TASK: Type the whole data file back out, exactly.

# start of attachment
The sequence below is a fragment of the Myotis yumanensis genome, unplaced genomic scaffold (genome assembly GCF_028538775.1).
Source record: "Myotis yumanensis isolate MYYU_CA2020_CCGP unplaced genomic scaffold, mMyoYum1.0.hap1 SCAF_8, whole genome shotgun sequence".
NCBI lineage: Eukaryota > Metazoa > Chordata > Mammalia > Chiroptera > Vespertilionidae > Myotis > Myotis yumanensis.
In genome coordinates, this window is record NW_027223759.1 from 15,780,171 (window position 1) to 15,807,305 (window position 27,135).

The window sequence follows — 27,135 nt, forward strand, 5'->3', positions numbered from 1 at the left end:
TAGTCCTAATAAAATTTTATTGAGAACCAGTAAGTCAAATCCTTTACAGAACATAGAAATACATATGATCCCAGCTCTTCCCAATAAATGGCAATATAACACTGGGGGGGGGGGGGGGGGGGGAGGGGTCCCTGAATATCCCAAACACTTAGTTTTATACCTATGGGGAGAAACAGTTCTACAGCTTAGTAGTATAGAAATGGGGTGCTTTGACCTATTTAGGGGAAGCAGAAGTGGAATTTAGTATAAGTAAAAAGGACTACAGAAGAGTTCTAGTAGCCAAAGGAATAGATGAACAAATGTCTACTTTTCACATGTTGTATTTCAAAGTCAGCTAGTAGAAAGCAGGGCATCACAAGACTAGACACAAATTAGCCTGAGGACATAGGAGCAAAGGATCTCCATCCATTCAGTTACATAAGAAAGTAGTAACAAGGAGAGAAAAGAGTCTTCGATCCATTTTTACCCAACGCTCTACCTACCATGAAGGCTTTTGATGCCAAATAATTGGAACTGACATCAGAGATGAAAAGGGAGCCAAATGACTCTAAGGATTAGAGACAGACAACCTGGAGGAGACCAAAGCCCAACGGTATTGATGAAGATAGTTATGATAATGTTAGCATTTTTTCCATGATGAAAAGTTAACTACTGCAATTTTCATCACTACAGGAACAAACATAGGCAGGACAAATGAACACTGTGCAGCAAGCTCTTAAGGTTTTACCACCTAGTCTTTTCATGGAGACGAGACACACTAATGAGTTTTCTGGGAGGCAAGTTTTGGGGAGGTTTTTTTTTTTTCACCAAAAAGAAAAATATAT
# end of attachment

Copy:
The sequence below is a fragment of the Myotis yumanensis genome, unplaced genomic scaffold (genome assembly GCF_028538775.1).
Source record: "Myotis yumanensis isolate MYYU_CA2020_CCGP unplaced genomic scaffold, mMyoYum1.0.hap1 SCAF_8, whole genome shotgun sequence".
NCBI lineage: Eukaryota > Metazoa > Chordata > Mammalia > Chiroptera > Vespertilionidae > Myotis > Myotis yumanensis.
In genome coordinates, this window is record NW_027223759.1 from 15,780,171 (window position 1) to 15,807,305 (window position 27,135).

The window sequence follows — 27,135 nt, forward strand, 5'->3', positions numbered from 1 at the left end:
TAGTCCTAATAAAATTTTATTGAGAACCAGTAAGTCAAATCCTTTACAGAACATAGAAATACATATGATCCCAGCTCTTCCCAATAAATGGCAATATAACACTGGGGGGGGGGGGGGGGGGGGAGGGGTCCCTGAATATCCCAAACACTTAGTTTTATACCTATGGGGAGAAACAGTTCTACAGCTTAGTAGTATAGAAATGGGGTGCTTTGACCTATTTAGGGGAAGCAGAAGTGGAATTTAGTATAAGTAAAAAGGACTACAGAAGAGTTCTAGTAGCCAAAGGAATAGATGAACAAATGTCTACTTTTCACATGTTGTATTTCAAAGTCAGCTAGTAGAAAGCAGGGCATCACAAGACTAGACACAAATTAGCCTGAGGACATAGGAGCAAAGGATCTCCATCCATTCAGTTACATAAGAAAGTAGTAACAAGGAGAGAAAAGAGTCTTCGATCCATTTTTACCCAACGCTCTACCTACCATGAAGGCTTTTGATGCCAAATAATTGGAACTGACATCAGAGATGAAAAGGGAGCCAAATGACTCTAAGGATTAGAGACAGACAACCTGGAGGAGACCAAAGCCCAACGGTATTGATGAAGATAGTTATGATAATGTTAGCATTTTTTCCATGATGAAAAGTTAACTACTGCAATTTTCATCACTACAGGAACAAACATAGGCAGGACAAATGAACACTGTGCAGCAAGCTCTTAAGGTTTTACCACCTAGTCTTTTCATGGAGACGAGACACACTAATGAGTTTTCTGGGAGGCAAGTTTTGGGGAGGTTTTTTTTTTTTCACCAAAAAGAAAAATATAT